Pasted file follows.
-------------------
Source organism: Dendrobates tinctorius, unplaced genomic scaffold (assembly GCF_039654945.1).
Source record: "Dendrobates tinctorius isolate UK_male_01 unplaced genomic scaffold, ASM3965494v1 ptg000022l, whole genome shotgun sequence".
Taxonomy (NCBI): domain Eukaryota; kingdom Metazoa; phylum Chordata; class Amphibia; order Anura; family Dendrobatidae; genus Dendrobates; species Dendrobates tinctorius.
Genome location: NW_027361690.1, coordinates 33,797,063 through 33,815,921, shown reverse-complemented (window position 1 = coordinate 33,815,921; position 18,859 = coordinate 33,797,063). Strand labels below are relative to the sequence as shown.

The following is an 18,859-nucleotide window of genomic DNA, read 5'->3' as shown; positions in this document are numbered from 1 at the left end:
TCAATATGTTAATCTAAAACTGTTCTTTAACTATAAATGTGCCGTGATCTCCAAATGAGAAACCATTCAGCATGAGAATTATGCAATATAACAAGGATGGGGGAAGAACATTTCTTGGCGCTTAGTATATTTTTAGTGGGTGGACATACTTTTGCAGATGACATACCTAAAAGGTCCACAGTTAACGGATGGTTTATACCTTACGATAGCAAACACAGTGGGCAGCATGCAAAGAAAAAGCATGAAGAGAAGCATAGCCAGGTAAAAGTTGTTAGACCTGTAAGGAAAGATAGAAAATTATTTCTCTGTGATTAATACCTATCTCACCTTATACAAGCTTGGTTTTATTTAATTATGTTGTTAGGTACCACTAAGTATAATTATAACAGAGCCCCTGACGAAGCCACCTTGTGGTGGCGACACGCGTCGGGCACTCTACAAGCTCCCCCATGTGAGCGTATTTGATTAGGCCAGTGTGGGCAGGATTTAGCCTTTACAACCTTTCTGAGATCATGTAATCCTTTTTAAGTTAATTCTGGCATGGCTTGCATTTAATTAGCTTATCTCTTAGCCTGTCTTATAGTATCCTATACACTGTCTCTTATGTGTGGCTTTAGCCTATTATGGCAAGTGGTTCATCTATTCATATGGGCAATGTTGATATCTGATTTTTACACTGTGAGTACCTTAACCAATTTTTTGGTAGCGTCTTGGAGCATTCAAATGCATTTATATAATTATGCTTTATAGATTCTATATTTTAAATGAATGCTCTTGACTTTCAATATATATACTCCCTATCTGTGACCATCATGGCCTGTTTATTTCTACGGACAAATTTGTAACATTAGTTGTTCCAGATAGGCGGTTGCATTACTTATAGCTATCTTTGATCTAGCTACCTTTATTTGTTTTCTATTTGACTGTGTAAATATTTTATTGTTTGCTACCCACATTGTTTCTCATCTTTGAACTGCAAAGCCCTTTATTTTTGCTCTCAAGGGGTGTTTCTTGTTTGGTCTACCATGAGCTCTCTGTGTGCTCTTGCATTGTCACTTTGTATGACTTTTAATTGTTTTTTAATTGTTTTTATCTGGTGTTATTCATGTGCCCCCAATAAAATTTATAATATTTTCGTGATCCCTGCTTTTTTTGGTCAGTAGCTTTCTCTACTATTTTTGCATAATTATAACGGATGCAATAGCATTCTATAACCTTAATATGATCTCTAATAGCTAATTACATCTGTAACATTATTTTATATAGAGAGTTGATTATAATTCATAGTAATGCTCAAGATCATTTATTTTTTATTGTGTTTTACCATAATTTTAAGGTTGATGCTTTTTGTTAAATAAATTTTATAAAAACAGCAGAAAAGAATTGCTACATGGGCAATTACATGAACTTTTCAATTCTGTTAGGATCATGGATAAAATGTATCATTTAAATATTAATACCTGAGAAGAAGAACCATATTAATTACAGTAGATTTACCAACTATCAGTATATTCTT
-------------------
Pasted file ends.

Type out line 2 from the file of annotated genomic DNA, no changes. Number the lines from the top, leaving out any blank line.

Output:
Source record: "Dendrobates tinctorius isolate UK_male_01 unplaced genomic scaffold, ASM3965494v1 ptg000022l, whole genome shotgun sequence".